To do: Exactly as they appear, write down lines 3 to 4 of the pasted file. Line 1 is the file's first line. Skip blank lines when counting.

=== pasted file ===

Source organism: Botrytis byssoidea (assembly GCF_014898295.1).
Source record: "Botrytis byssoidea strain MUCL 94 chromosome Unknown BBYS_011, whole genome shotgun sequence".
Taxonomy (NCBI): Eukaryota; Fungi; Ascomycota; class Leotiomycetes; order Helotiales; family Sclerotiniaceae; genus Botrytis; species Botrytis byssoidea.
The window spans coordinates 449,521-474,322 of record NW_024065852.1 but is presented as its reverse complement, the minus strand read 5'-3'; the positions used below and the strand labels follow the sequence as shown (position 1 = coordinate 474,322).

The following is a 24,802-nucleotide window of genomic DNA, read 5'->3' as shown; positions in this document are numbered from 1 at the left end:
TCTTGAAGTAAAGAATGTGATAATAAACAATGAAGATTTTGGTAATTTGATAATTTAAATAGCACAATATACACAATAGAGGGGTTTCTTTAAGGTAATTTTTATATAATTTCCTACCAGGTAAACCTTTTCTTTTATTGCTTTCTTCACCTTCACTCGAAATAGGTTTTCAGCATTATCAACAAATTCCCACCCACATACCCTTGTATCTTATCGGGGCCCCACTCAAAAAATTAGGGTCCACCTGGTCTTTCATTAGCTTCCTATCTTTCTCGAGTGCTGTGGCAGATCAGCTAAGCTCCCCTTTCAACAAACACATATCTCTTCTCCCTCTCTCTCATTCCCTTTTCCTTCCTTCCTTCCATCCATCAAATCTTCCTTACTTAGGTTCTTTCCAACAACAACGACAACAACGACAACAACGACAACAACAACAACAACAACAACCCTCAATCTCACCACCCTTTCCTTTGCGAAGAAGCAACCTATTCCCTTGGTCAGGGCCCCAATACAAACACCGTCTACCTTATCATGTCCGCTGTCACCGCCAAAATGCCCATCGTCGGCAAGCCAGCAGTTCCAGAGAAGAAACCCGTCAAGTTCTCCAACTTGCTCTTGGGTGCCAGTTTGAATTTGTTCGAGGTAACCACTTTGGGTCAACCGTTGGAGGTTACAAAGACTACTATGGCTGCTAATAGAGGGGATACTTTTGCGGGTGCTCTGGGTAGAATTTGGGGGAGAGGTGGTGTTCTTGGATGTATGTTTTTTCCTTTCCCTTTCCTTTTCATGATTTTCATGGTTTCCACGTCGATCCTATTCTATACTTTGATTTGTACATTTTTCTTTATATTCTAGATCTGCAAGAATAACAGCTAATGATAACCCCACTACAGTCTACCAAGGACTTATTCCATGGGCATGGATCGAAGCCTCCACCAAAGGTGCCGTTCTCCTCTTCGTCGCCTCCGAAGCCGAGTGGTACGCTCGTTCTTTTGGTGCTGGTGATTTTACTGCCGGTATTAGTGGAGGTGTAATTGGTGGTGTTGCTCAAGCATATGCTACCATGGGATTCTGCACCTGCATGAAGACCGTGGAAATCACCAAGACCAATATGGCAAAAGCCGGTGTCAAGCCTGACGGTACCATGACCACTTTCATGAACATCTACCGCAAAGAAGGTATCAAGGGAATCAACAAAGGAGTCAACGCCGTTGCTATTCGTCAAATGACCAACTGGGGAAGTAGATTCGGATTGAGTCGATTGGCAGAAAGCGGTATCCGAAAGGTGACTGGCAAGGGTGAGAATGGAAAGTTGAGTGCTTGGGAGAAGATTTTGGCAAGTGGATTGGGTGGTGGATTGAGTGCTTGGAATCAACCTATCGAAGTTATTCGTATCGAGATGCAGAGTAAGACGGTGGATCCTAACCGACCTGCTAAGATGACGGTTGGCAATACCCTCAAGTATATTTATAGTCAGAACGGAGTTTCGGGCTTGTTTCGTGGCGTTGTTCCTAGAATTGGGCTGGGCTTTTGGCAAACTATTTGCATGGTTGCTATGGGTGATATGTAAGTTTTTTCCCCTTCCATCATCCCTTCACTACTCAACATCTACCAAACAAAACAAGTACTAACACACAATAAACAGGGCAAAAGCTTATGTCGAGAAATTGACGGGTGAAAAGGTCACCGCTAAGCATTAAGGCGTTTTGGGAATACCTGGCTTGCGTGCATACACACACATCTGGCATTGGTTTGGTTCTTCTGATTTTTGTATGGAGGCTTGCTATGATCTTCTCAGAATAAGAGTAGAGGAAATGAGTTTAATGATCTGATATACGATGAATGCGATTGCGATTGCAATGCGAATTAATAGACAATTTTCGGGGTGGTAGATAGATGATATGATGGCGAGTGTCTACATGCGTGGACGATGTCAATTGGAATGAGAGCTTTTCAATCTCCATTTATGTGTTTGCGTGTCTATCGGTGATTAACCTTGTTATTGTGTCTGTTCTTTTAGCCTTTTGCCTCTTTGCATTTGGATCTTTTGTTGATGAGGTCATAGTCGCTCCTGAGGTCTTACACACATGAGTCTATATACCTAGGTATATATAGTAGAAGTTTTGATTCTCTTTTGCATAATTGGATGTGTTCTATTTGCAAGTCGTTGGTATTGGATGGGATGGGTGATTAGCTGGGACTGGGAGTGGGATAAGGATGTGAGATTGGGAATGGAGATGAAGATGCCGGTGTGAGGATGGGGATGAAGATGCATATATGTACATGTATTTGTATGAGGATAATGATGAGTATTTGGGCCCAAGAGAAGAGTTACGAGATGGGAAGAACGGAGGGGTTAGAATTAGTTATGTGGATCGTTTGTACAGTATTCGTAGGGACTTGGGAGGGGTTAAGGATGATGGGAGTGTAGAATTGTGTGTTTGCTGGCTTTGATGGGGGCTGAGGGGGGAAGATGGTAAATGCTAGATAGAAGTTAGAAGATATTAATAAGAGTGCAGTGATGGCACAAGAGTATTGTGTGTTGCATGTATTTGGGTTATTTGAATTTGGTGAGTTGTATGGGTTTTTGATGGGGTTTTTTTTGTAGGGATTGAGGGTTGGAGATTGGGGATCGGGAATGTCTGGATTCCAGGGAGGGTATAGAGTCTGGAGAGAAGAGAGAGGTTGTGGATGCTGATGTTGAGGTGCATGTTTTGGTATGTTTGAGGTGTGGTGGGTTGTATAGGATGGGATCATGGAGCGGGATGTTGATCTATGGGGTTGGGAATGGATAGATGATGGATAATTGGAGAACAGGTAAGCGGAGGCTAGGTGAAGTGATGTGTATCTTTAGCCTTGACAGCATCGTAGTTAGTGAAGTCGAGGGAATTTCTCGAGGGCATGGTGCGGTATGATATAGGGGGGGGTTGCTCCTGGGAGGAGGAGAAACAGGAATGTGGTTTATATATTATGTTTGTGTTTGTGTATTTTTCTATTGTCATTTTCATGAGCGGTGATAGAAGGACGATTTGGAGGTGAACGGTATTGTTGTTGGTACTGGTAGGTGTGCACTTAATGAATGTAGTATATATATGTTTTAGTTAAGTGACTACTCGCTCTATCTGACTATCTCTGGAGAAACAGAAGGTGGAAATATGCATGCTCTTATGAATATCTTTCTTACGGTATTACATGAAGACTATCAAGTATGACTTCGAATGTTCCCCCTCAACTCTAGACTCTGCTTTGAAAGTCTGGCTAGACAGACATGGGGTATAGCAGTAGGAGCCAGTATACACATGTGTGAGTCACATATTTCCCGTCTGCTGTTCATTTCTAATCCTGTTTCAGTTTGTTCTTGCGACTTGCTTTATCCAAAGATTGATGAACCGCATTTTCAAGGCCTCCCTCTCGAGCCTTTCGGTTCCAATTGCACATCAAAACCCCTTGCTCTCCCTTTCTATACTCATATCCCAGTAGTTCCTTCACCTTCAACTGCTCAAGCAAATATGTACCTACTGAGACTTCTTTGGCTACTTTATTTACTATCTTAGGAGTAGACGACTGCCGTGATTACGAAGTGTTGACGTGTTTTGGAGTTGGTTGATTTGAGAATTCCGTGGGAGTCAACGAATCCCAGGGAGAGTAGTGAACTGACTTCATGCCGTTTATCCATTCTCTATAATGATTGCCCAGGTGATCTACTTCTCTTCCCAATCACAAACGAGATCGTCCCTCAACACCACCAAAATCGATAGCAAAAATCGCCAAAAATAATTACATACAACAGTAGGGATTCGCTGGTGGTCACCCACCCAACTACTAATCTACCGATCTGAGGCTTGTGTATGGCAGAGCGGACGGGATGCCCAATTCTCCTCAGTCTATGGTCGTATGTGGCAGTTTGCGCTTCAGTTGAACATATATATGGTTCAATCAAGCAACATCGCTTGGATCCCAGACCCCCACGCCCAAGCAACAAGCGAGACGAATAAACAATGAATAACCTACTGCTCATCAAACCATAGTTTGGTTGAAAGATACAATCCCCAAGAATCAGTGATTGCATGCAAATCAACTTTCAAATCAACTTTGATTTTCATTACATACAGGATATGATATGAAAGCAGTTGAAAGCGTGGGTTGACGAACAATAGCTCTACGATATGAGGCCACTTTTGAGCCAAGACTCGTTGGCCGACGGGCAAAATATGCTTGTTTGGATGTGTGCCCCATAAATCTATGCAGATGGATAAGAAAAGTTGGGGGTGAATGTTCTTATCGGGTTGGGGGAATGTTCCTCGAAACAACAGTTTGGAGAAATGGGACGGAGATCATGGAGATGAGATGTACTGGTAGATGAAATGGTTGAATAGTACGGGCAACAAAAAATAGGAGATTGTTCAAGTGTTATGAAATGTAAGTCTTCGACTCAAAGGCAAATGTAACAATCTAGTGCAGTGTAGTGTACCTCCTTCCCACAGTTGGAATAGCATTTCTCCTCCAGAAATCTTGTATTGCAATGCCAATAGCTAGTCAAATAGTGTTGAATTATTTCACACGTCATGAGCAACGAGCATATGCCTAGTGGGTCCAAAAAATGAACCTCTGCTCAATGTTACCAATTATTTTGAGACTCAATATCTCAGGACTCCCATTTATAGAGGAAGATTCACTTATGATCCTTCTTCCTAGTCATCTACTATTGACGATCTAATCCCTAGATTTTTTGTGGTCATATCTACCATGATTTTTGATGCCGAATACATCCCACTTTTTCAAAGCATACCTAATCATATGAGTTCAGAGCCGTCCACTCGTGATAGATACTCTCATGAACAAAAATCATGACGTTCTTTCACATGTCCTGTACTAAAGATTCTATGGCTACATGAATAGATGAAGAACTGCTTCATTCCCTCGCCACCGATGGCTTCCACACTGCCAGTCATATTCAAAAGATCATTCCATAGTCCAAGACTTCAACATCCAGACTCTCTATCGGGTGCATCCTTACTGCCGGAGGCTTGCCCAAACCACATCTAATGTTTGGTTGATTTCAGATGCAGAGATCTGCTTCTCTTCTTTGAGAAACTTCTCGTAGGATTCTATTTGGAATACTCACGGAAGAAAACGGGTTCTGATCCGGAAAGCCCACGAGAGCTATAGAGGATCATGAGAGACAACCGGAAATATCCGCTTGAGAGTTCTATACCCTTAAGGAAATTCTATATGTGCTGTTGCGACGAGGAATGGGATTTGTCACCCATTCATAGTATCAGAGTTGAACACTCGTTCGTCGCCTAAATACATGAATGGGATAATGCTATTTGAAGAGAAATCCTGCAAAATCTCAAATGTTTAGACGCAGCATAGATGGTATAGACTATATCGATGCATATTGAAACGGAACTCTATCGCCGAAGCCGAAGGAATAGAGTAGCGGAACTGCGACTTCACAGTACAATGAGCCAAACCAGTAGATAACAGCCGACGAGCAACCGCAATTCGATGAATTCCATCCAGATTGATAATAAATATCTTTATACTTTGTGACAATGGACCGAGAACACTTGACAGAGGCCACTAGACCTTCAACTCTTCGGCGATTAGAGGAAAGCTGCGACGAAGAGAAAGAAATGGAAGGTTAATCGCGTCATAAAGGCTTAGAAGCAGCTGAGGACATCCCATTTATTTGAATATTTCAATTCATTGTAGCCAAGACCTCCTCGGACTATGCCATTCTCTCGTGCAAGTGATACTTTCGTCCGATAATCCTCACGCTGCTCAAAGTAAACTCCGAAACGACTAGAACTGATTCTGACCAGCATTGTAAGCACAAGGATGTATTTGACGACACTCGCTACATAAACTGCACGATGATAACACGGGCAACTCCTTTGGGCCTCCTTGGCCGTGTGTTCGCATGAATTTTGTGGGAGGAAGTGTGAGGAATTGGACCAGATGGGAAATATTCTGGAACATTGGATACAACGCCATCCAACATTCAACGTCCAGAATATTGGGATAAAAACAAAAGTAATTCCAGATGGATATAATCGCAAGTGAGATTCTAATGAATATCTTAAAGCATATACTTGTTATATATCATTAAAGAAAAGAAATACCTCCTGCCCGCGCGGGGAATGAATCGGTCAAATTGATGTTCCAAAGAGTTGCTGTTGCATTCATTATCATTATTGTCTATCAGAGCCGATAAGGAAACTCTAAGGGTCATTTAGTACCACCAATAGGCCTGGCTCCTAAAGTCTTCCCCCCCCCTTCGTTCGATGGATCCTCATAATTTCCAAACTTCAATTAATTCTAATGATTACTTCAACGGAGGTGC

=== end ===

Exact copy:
Taxonomy (NCBI): Eukaryota; Fungi; Ascomycota; class Leotiomycetes; order Helotiales; family Sclerotiniaceae; genus Botrytis; species Botrytis byssoidea.
The window spans coordinates 449,521-474,322 of record NW_024065852.1 but is presented as its reverse complement, the minus strand read 5'-3'; the positions used below and the strand labels follow the sequence as shown (position 1 = coordinate 474,322).